The flickering and sparkling effect is increased by the movement of the viewer because as the pixel normal moves in relation to the viewer, the specular highlight moves twice as fast across a pixel surface and flickers even more. This effect is due to the symmetrical reflection of light rays. As the pixel normal moves in relation to the viewer, the reflection ray is affected twice as much.
The rigorous solution is to oversample the pixel, perhaps at 16 or more positions in the mathematical model, and average the illumination results to calculate the display pixel. This requires 16 copies of the data to be stored in the computer hardware to evaluate the illumination model. This method is also a computationally intensive process that involves significant vector arithmetic and several exponentiations. Further, this method must be replicated for each additional light source that the system wants to handle in real time. Even with 16 samples, the result would still flicker significantly.
In essence, the bump map aliasing problem is caused by high surface curvature at small points of just a few texels. This is not unlike a small hemispherical mirror which tends to shrink or concentrate a reflection. The bumped texels create mirrors with high gain factors and cause extreme shrinkage of the specular highlight. What is needed is a sophisticated process that yields a realistic image with proper specular highlights but does not increase the hardware needed or require intensive calculations for the antialiasing process.
It is an object of the invention to provide a system for decreasing the brightness of the specular highlights in a well behaved way to control the highlight aliasing.
It is another object of the invention to provide a system for antialiasing with a minimum of object sampling to reduce the amount of hardware required for bump map antialiasing.
It is a further object of this invention to provide a system which eliminates or reduces flickering, crawling, sparkling, or other artifacts in the graphic representation which are a result of bump mapping.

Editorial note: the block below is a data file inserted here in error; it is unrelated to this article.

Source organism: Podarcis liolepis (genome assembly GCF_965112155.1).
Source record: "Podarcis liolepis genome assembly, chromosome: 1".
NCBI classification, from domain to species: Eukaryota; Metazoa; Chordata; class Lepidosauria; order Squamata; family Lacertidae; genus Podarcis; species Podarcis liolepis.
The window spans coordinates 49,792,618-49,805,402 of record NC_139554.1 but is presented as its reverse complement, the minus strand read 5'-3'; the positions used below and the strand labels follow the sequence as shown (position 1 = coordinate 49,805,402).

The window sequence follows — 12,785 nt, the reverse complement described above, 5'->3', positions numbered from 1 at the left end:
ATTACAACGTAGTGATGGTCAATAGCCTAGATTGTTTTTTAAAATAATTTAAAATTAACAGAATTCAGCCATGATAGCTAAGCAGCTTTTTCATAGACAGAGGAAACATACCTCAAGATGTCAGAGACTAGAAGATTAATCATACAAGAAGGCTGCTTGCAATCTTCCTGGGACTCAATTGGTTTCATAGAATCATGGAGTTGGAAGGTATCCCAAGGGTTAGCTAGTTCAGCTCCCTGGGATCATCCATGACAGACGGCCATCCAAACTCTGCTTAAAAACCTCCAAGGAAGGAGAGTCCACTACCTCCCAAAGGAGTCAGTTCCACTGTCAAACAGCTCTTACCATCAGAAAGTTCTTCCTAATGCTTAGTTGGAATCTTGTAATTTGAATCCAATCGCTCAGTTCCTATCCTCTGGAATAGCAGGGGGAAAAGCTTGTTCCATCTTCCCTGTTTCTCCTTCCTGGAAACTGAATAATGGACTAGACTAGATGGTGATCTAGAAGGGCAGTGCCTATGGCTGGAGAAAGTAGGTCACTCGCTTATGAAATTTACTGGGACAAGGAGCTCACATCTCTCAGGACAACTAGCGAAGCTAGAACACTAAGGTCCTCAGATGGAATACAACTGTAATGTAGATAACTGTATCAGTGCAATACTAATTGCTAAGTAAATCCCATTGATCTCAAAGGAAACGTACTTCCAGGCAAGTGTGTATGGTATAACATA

It is also an object of the invention to provide a system for bump antialiasing which is not computationally intensive.
The above and other objects are realized by the present invention, disclosed in a specific illustrative embodiment of a system which utilizes a bump curvature value which is computed by the difference in tilt between adjacent bump texels. The bump curvature value determines an “integration window” or integration space over the specular highlight on the bump. The process of the present invention determines the approximate sum of the specular rays across the bump and averages the rays. The resulting value is added to the shading value of the pixel, so that the pixel value is an average specular brightness instead of flickering when the specular reflection hits the center of the pixel. This approximation reduces the brightness of the highlights and includes increasing the brightness near the highlights, in a user-controlled blend that preserves the proper average effect of the specularity.
FIG. 1 is a side perspective view of bump mapped pixels showing texels which are at a 26 degree bump maximum;
FIGS. 2a)-e) is a side view of a bump map and its associated height values, tip values, and surface normals on a polygon;
FIG. 3 is a MIP map with four levels of detail, each of which can be used separately depending on the relationship of the texel size to the projected pixel size;